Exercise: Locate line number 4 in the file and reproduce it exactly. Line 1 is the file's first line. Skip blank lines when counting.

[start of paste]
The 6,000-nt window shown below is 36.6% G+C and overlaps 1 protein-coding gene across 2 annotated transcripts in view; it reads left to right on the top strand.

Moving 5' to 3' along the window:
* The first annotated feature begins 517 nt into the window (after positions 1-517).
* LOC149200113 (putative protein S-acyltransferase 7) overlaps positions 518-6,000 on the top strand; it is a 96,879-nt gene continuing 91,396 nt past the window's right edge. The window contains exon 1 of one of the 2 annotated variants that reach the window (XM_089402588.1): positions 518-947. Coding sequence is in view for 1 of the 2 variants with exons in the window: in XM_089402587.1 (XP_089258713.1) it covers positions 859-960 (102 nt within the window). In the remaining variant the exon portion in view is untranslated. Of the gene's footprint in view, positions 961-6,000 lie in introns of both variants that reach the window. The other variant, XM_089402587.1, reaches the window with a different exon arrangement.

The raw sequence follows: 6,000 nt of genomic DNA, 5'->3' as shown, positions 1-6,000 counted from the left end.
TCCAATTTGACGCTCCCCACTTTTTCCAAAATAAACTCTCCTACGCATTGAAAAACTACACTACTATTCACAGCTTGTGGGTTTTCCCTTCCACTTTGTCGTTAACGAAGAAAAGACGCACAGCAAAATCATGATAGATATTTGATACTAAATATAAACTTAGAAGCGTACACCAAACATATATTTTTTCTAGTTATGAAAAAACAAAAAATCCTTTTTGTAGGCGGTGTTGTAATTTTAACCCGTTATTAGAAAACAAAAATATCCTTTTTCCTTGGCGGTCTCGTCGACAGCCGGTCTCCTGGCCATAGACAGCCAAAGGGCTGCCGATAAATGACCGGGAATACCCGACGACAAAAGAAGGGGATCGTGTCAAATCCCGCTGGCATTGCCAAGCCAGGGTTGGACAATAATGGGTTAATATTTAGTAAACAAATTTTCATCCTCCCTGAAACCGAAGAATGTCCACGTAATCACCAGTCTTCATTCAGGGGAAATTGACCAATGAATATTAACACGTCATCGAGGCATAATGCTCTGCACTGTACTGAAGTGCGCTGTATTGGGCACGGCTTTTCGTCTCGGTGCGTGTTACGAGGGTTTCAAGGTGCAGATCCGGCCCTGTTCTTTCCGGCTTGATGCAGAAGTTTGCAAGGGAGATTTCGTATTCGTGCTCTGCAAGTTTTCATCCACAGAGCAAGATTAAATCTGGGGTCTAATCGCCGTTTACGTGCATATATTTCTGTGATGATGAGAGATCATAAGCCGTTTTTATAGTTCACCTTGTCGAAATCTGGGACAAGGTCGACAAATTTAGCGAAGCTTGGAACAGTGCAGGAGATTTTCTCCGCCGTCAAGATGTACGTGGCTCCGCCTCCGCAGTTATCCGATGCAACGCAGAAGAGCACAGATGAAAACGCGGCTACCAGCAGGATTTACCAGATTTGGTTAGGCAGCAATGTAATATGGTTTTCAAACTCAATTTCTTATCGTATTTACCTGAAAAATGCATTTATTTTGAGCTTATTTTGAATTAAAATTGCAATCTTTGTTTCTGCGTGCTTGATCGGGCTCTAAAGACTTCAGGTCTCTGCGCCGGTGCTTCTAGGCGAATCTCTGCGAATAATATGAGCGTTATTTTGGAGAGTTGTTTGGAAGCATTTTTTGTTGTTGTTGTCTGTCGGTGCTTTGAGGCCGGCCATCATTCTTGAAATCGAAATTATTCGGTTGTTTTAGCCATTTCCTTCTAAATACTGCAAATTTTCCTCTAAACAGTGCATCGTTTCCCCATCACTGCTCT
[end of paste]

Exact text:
* LOC149200113 (putative protein S-acyltransferase 7) overlaps positions 518-6,000 on the top strand; it is a 96,879-nt gene continuing 91,396 nt past the window's right edge. The window contains exon 1 of one of the 2 annotated variants that reach the window (XM_089402588.1): positions 518-947. Coding sequence is in view for 1 of the 2 variants with exons in the window: in XM_089402587.1 (XP_089258713.1) it covers positions 859-960 (102 nt within the window). In the remaining variant the exon portion in view is untranslated. Of the gene's footprint in view, positions 961-6,000 lie in introns of both variants that reach the window. The other variant, XM_089402587.1, reaches the window with a different exon arrangement.